If you have tweens or teens living in your home, you’ve likely heard of Prime energy drink, owned by Congo Brands, and created by YouTubers Logan Paul and KSI (aka Olajide Olayinka Williams Olatunji). That’s because the drink, which contains 200 milligrams of caffeine—6 times more than a can of Coke and twice as much as a Red Bull—is being advertised to children.
Are kids supposed to drink 200 milligrams of caffeine? Definitely not. And the package does explicitly state that it shouldn’t be consumed by anyone under 18 or those who are “sensitive to caffeine.” But with Prime’s promotion on social media by two influencers who have more than 40 million followers combined—many of them in the Gen Z cohort—you better believe that underage kids and teens are salivating for the drink.
In fact, the trend is so concerning that this week, Senator Chuck Schumer asked the Food and Drug Administration (FDA) to investigate the drink’s high level of caffeine. At a news conference on Sunday, he spoke to the danger of the marketing practices, saying Prime “has an eye-popping level of caffeine and that’s giving parents and doctors the jitters for the kids that are targets.” He continued, “Here’s the other problem, most parents haven’t even heard of this stuff that their kids are begging for.”
That’s exactly how it was for Cindy Marie Jenkins, a writer and parent of two living in Orlando. Jenkins’ kids aren’t teens. They’re only 6 and 9, but because they watch YouTube, they were already interested in the energy drink. “They asked their grandparents for it, and they checked the label, and it just looked like a simple hydration drink,” she tells Fast Company. “Then, I read about how the cans had, I think, the equivalent of two Red Bulls of caffeine and were being banned from schools.”
It’s well-known that too much caffeine, which is categorized as a stimulant, isn’t good for kids. According to Columbia University’s Irving Medical School, there are plenty of short-term side effects of caffeine on kids, including dehydration, heart palpitations, anxiety, nausea, and diarrhea. In rare cases, they can even overdose on it. That’s why the American Academy of Pediatrics says there is “no proven safe dose of caffeine for children.”
But Prime is massively popular, despite concerns about its energy drinks having negative health effects on children. Prime, which also sells recovery drinks, is the official sports drink of the Los Angeles Dodgers, the Arsenal Football Club, and the UFC. And it’s all the rage on social media because the brand has the power to hype up adolescent males, who, well, don’t exactly need that much hyping. Many of those impressionable kids admire Logan Paul’s bad boy image, which could make the potentially dangerous energy drink seem that much more exciting.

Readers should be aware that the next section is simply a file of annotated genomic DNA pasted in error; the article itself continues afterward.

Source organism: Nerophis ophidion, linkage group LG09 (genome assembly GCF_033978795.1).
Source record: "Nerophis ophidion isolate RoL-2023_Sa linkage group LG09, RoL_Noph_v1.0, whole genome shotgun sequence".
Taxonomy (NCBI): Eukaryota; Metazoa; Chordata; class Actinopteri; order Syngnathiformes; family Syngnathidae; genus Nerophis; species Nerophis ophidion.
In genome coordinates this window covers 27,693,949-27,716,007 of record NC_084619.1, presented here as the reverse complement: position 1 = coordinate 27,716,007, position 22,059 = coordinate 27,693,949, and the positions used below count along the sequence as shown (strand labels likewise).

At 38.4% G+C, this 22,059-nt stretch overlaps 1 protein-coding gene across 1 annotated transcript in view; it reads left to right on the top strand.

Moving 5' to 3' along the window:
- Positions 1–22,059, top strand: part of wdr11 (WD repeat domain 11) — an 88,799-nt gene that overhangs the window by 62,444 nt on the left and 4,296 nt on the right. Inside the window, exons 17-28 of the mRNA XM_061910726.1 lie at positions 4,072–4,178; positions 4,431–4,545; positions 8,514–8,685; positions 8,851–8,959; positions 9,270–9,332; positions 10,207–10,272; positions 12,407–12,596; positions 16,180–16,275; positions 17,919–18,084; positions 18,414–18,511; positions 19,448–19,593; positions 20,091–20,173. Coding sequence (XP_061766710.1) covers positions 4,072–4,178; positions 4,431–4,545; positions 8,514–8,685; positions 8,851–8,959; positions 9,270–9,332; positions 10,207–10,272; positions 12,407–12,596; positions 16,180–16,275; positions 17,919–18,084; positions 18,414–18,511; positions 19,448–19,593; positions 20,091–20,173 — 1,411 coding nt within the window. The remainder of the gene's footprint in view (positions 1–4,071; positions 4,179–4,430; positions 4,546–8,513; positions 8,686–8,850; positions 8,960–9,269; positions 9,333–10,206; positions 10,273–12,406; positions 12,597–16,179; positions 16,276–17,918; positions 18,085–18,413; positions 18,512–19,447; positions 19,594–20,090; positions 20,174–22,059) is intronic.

Jenkins says her kids aren’t Logan Paul fans, but like a lot of kids their age, they’ve seen Prime drinks in so many YouTube videos from creators they do like. She scanned their network of channels and realized just about “every other short” had content about the drinks. “Their network marketing is incredible,” she says.
While it’s true that other energy drinks have the same level of caffeine, Prime stands out as it’s being advertised to children as the must-have item of the summer—and the kids are biting, er, chugging. According to media reports, they’re either asking their parents to buy it or, those who are old enough to walk to a convenience store on their own, are buying it themselves. But is it legal to market something to kids that they shouldn’t be consuming?
Attorney Jeffrey B. Simon knows a thing or two about irresponsible marketing. He made national headlines by winning a historic $1.9 billion settlement against pharmaceutical giants for opioid harm in the state of Texas, and has spent his career representing consumers. He also represented the family of Bo Rupp, who, in 2011, died after consuming multiple cans of Four Loco. Dozens more got sick from the drinks, and ultimately, the caffeine was removed from the drinks.
Simon says he hasn’t studied Prime, but he wonders how much we’ve learned about marketing heavily caffeinated beverages to teens. “It is illegal, obviously, to market anything that is false or deceptive or thereby results in harm,” he tells Fast Company, but he worries more about teenagers using the drinks to mix with alcohol than consuming them on their own, which he says they’re likely to do.
“The real problem,” he warns, “is that if you market a drink with that much caffeine to a teenage market—knowing the high-caffeine content and that artificial flavoring masks the odor and the taste of alcohol, and then you mask the effects of the alcohol in terms of impairing a person with caffeine—you are begging for a disaster.”
The creators of Prime made $42.5 million off the energy drinks in this year alone. And while the consumer hype over Prime is hardly worth it—because at the end of the day, it’s just another energy drink—the outrage about selling items to kids, that are definitely not for kids, is well-placed.